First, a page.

Spread ‘peace and good will’ to all animals this festive season.
Posted 04 Dec 2023
Posted on the 11th January 2006
The Home office is this week accused by Animal Aid of operating a 'permissive regime that allows an unacceptable degree of self-regulation by animal researchers who are sanctioned, literally, to maim, poison and kill'.
The accusation comes as the national campaign group publishes a dossier of painful and gruesome animal experiments that were conducted recently in British laboratories. The revelations, says Animal Aid, demonstrate that the HO is failing in its statutory duty to regulate the activities of animal researchers. Drawn from the researchers’ own accounts published in scientific journals, the dossier describes how dogs, cats, rats and even chickens and ferrets were subjected to a range of torments, including injury to their spinal nerves, having their skulls opened, their livers damaged and being drained of blood. Genetically modified mice were spun around, burnt and nerve damaged. All the experiments were conducted by university researchers and were, therefore, funded by taxpayers.
The seven research teams responsible – based in London, Liverpool, Sheffield, Edinburgh and Oxford – have each been given an Animal Aid Mad Science Award (AAMSA). A special AAMSA has also been awarded to the Institute for Cardiovascular Research at the School of Medicine, University of Leeds. (See note 4) This was for 16 years of ‘curiosity-driven’ heart experiments involving around 100 dogs and some 25 inter-connected studies. The enterprise was funded, in large part, by the British Heart Foundation.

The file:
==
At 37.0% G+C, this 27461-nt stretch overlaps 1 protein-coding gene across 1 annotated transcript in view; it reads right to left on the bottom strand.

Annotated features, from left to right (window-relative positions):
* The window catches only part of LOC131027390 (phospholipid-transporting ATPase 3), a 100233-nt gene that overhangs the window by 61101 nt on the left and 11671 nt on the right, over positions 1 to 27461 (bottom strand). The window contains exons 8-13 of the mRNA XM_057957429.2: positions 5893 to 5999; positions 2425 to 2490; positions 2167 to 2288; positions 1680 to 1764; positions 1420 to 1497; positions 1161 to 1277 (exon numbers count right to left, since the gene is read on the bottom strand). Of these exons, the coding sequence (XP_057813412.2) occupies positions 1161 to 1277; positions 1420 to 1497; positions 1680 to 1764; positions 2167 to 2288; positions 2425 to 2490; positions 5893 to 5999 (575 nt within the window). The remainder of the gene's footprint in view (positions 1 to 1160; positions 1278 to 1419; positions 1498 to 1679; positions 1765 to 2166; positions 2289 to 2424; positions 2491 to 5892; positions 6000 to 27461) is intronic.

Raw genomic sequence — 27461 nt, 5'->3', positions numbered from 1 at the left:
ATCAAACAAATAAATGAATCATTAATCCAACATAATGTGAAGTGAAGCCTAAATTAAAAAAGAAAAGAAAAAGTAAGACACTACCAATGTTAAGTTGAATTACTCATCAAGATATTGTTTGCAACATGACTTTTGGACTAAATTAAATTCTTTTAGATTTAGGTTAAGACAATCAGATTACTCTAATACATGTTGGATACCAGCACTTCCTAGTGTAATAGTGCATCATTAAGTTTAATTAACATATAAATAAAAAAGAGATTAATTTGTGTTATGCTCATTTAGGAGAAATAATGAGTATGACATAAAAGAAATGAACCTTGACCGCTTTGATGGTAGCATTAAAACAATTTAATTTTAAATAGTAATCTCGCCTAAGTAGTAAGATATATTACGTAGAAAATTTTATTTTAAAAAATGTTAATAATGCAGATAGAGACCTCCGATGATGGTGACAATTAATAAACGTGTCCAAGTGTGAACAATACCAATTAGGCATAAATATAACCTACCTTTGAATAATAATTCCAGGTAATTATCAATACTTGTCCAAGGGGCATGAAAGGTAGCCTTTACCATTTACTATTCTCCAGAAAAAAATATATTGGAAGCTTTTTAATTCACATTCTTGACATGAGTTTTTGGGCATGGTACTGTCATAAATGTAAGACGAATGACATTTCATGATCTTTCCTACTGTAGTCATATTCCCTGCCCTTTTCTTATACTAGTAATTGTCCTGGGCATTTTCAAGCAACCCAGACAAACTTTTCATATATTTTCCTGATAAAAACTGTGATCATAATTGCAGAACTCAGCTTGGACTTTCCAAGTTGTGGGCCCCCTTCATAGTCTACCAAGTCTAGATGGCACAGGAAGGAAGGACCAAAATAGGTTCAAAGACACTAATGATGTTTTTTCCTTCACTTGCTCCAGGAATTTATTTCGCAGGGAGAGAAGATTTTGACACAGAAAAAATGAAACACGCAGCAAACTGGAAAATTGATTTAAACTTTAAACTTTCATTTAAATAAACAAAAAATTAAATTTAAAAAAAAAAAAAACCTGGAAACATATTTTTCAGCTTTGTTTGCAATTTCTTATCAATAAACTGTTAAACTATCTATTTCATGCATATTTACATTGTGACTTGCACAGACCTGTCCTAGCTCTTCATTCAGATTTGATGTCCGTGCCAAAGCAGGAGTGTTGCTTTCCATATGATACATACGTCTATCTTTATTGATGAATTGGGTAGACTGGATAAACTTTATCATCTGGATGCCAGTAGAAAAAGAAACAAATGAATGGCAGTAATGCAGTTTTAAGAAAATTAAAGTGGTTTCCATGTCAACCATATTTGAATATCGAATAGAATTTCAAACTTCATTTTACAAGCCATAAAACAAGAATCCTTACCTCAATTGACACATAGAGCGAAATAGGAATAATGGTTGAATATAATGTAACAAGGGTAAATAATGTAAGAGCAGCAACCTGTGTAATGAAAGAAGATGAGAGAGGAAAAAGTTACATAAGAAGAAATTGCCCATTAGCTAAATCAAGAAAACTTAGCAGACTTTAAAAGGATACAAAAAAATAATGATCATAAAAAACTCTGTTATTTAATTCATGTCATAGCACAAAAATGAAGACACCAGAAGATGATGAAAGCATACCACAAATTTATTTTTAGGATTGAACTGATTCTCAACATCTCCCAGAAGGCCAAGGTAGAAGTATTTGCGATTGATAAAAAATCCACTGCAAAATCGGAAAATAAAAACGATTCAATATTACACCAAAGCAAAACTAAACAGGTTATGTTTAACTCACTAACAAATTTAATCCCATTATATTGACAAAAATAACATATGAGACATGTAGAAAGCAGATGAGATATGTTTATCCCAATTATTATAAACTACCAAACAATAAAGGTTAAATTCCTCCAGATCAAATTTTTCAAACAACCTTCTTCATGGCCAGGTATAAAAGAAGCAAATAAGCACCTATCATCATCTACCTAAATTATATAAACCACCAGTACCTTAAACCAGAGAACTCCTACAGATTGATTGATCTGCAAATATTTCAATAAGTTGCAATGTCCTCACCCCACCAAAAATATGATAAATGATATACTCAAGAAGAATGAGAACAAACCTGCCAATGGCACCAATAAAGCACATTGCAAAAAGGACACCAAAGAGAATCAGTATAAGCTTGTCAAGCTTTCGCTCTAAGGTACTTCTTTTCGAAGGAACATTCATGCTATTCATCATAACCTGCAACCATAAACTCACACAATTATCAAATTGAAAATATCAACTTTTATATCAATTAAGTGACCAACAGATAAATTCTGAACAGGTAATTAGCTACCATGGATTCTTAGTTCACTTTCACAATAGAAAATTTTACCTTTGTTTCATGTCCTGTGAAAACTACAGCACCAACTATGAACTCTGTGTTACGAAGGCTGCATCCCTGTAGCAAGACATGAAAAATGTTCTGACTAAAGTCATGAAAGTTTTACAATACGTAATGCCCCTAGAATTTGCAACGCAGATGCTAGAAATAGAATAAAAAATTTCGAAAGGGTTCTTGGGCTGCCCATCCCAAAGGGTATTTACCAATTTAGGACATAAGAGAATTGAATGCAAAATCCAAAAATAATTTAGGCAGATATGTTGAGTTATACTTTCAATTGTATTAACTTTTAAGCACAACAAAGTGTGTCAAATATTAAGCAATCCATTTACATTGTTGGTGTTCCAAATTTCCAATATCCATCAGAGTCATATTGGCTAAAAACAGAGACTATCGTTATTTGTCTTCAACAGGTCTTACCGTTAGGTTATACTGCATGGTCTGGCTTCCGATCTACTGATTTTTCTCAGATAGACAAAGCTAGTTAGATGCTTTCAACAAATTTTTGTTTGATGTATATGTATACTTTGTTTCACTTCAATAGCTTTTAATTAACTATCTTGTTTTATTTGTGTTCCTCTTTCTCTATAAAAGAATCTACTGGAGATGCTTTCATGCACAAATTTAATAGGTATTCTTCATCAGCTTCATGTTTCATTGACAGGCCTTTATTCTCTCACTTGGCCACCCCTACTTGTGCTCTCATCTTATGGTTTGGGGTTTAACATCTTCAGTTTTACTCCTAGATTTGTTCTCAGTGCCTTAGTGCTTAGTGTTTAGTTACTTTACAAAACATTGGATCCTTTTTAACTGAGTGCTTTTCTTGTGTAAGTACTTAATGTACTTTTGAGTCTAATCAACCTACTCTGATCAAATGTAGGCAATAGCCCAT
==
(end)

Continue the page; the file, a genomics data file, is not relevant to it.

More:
The factor common to all the experiments highlighted by Animal Aid – aside from the animals’ suffering – is the inability of the researchers involved to demonstrate that their experiments were likely to yield anything useful to human medicine. Yet all the projects – before gaining government approval – passed the Home Office’s so-called cost/benefit assessment, whereby the suffering of the animals was said to be outweighed by the likely medical gains.
Said Animal Aid Director, Andrew Tyler:
‘The majority of experiments conducted in this country receive no proper advance assessment but are given approval on the nod by a Home Office Inspectorate that is woefully under-resourced. There are simply not enough expert staff to read and properly assess the huge number of applications that come in from the thousands of licensed animal researchers. (See note 1, 2) The result is the kind of ugly and unwarranted cruelty we have highlighted in our new report.’